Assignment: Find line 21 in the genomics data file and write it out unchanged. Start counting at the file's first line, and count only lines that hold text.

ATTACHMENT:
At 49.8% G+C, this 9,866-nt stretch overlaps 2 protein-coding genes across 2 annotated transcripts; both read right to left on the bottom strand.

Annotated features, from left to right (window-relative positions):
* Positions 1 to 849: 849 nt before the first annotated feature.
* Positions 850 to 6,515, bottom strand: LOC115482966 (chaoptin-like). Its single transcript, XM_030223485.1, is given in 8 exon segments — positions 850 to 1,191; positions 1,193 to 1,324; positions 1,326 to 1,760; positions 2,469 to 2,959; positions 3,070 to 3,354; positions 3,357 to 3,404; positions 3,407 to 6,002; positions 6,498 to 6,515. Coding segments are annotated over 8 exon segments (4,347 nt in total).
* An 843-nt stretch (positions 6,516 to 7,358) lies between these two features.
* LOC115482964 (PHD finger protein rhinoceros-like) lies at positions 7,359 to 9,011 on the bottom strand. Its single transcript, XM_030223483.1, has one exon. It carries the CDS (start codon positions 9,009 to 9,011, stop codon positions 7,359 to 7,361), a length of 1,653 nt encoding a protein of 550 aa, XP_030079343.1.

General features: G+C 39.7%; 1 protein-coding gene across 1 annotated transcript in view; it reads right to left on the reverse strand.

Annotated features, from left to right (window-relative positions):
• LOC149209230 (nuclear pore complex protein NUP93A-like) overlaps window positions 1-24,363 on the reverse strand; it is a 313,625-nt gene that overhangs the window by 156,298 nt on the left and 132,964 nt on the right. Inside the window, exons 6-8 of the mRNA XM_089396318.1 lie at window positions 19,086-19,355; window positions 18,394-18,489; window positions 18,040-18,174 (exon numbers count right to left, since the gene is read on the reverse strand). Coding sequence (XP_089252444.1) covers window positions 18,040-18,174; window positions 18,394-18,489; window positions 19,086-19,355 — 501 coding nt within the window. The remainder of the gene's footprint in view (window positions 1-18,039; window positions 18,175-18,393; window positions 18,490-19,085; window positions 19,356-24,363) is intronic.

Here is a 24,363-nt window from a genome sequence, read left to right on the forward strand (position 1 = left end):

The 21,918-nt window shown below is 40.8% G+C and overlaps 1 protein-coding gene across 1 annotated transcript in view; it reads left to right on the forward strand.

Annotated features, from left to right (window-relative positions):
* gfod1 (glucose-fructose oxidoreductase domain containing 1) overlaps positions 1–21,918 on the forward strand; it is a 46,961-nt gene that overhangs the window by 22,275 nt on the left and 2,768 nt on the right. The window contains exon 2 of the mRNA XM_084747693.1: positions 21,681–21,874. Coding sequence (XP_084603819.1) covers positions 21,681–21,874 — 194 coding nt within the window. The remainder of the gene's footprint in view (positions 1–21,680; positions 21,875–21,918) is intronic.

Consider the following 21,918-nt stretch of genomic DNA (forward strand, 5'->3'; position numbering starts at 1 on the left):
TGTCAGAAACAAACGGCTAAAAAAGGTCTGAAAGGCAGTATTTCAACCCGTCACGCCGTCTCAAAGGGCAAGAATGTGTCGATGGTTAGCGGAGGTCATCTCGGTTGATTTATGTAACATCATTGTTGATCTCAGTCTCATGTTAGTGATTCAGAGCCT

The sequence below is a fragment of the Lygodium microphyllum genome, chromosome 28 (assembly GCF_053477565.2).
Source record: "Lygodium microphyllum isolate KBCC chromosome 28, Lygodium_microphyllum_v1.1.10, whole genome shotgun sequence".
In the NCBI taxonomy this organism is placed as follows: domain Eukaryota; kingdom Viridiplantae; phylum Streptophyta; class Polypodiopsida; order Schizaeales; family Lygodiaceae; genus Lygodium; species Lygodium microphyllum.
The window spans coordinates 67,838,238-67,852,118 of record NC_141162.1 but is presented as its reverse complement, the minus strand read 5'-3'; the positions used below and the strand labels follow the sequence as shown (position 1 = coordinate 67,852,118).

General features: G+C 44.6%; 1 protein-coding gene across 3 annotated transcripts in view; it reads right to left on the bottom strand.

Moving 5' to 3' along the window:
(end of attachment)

Moving 5' to 3' along the window: